Strickland, SOUTH CAROLINA (TWP)
Strickland Public Schools has been chosen to pilot a new educational program designed to ensure students pass state-mandated curriculum and graduation tests. The program, funded in part by a grant from 21st Century Edutech, formerly known as FallApart Products, will see Edutech’s new line of robot educators being placed in the classroom.
Strickland superintendent of schools Ron Maloney said of the program, “What better solution to the current crisis in education. We need more students to pass robotic multiple-choice tests; therefore, we need some real robots doing the teaching.”
21st Century Edutech, former makers of digital blenders, bra extenders, and cardboard boots, got into the business of designing high-tech educational devices, which, according to the company president Steve Robbins, have been in place for many years now.
“In the early 90’s,” Robbins said, “we began selling our TestElator5512 model to state education departments across the country, and it has been used to generate thousands of tests that students now take for graduation, class completion credits, and entrance into educational institutions that could determine the direction of their entire lives.”
The company’s Teach-I-Do89ABC model will be installed in classrooms in all of Strickland’s public schools when students return in the fall. The robot, which looks similar to C3p0, though not as shiny, is equipped with a 2000 GB memory and a processor not currently seen in any computer systems except for ones used by the U.S. military.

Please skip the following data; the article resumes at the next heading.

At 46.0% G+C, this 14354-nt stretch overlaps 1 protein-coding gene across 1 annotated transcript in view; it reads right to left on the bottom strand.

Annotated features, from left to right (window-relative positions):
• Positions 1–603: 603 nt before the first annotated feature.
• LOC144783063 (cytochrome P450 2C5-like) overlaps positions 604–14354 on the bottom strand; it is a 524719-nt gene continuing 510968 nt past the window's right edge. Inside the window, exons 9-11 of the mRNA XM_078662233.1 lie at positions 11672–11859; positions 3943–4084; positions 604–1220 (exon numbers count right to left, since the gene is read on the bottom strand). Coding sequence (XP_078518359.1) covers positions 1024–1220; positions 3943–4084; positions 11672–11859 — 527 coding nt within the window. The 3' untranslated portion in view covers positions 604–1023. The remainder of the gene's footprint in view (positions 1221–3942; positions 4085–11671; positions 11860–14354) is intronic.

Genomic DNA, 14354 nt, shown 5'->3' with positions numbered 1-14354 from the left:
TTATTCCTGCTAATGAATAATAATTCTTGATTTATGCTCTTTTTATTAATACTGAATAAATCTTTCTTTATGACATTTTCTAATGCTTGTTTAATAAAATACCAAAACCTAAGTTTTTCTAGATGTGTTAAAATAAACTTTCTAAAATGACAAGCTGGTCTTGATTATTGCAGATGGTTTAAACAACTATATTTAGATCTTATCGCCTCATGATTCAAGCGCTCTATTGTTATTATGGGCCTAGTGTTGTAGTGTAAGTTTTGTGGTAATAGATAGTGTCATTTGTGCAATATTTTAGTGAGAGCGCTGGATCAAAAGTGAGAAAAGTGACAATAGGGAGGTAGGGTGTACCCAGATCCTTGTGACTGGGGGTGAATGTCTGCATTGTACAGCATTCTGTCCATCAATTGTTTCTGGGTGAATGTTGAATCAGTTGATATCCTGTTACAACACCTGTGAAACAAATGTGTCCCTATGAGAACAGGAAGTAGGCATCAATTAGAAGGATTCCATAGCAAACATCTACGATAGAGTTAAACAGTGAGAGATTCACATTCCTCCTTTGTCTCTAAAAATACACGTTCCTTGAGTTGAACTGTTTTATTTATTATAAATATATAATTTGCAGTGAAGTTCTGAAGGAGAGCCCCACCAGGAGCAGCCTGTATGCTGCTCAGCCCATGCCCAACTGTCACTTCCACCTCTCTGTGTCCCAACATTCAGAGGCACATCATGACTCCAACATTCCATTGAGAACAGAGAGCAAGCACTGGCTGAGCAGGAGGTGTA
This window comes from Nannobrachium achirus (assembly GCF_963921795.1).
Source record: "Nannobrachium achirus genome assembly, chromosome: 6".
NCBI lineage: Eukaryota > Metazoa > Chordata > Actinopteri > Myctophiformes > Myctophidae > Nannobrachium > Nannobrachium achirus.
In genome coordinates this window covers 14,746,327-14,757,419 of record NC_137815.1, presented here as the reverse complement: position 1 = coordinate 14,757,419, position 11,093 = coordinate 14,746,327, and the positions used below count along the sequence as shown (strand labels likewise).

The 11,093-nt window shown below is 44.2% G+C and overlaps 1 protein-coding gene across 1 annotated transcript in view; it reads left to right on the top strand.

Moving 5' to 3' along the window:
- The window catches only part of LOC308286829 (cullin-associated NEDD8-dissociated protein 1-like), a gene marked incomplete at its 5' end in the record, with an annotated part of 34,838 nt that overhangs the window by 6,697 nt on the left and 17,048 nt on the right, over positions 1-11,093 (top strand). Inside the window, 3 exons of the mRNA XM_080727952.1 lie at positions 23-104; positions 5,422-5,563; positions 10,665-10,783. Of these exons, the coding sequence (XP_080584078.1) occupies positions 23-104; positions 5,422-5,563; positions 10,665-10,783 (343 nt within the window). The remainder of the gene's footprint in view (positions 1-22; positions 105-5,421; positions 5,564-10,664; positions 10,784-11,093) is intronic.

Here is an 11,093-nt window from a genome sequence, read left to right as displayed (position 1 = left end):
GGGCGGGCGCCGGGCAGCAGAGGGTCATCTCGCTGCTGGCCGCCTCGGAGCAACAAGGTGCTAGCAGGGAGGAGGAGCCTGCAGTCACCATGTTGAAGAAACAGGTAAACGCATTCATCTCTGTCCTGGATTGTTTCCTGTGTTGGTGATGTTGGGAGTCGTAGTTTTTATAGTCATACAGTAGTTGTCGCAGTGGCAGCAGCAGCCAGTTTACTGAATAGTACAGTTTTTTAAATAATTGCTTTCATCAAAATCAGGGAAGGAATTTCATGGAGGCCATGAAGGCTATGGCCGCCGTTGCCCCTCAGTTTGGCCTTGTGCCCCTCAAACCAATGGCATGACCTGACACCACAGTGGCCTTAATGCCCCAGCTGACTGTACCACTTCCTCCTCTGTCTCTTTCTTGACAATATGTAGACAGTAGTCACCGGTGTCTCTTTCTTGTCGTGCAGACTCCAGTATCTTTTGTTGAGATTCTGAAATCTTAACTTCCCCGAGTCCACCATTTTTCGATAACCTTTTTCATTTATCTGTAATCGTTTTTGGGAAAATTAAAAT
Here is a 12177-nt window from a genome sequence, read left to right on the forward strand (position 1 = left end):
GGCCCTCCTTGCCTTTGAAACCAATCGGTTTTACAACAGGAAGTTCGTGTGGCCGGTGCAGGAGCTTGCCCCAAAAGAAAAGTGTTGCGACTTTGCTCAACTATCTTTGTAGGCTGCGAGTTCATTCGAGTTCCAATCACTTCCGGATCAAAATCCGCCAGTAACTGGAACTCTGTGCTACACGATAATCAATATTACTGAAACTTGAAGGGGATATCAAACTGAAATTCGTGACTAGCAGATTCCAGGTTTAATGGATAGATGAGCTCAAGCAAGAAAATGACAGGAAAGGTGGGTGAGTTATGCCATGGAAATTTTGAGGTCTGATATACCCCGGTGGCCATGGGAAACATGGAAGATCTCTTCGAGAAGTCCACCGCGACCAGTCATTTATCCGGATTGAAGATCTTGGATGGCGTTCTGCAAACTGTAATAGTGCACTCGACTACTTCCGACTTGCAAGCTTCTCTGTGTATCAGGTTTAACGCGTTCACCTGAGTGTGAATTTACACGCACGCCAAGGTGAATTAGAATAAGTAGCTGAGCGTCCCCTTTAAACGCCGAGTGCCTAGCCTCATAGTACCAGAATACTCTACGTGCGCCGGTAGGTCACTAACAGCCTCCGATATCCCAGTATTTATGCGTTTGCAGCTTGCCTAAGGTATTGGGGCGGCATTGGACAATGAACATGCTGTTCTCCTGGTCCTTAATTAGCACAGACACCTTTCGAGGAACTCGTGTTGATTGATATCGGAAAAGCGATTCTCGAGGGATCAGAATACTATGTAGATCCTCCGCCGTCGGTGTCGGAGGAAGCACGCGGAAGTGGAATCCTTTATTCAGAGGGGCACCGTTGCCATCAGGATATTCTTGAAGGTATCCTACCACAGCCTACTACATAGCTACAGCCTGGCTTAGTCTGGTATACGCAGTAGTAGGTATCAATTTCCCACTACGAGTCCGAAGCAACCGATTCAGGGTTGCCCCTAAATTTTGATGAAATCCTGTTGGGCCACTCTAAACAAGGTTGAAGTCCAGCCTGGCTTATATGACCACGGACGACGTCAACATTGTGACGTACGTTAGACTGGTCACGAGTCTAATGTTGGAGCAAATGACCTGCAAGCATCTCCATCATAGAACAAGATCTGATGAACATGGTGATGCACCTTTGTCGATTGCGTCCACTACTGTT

Maloney noted, “The Teach-I-Do comes with a camera, Internet, and interactive capabilities all built in. We will be able to monitor student performance and behavior through a closed circuit system. So, we have drastically reduced our budget by firing human teachers, and now we can even reduce the number of human disciplinary personnel needed.”
Strickland teachers unable to find employment elsewhere were offered the opportunity to have the Teach-I-Do technology surgically attached to their brain and chest areas, where all the robotic functions of data delivery, call and monitor, and data collection could be achieved, along with the necessary camera mounted in the teacher’s chest area.
These edutechnologically-enhanced teachers will share their salary with Edutech officials who are paid to monitor, repair, and upgrade the teachers when necessary.
Drama teacher Cheryl Penney said of her surgical enhancements, “My brain kind of itches all the time now. But at least my students will be able to show their knowledge of the theatrical arts with all the soul-denying, passionless, inhuman skill that the tests require.” She added, after a scratching bout that caused blood to drip from her edu-brainwise device into her ear, “The future is looking bright for the kids!”